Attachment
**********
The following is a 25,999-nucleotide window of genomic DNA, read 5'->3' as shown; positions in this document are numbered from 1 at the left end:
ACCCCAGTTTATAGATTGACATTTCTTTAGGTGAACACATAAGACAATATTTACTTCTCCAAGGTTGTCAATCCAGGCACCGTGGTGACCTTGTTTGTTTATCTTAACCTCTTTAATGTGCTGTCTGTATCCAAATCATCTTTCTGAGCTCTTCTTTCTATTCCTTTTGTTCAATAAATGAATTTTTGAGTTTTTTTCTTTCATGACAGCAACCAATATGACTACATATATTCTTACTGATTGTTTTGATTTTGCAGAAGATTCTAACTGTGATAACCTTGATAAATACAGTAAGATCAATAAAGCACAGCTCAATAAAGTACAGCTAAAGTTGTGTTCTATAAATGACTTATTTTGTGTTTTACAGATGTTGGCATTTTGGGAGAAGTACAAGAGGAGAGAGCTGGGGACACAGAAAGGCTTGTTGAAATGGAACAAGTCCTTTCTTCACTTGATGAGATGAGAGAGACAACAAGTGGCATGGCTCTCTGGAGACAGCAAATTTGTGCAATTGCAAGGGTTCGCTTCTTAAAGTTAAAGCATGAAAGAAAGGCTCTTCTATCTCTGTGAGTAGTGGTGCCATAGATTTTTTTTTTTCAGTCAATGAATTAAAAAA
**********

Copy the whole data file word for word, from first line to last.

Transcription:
The following is a 25,999-nucleotide window of genomic DNA, read 5'->3' as shown; positions in this document are numbered from 1 at the left end:
ACCCCAGTTTATAGATTGACATTTCTTTAGGTGAACACATAAGACAATATTTACTTCTCCAAGGTTGTCAATCCAGGCACCGTGGTGACCTTGTTTGTTTATCTTAACCTCTTTAATGTGCTGTCTGTATCCAAATCATCTTTCTGAGCTCTTCTTTCTATTCCTTTTGTTCAATAAATGAATTTTTGAGTTTTTTTCTTTCATGACAGCAACCAATATGACTACATATATTCTTACTGATTGTTTTGATTTTGCAGAAGATTCTAACTGTGATAACCTTGATAAATACAGTAAGATCAATAAAGCACAGCTCAATAAAGTACAGCTAAAGTTGTGTTCTATAAATGACTTATTTTGTGTTTTACAGATGTTGGCATTTTGGGAGAAGTACAAGAGGAGAGAGCTGGGGACACAGAAAGGCTTGTTGAAATGGAACAAGTCCTTTCTTCACTTGATGAGATGAGAGAGACAACAAGTGGCATGGCTCTCTGGAGACAGCAAATTTGTGCAATTGCAAGGGTTCGCTTCTTAAAGTTAAAGCATGAAAGAAAGGCTCTTCTATCTCTGTGAGTAGTGGTGCCATAGATTTTTTTTTTTCAGTCAATGAATTAAAAAA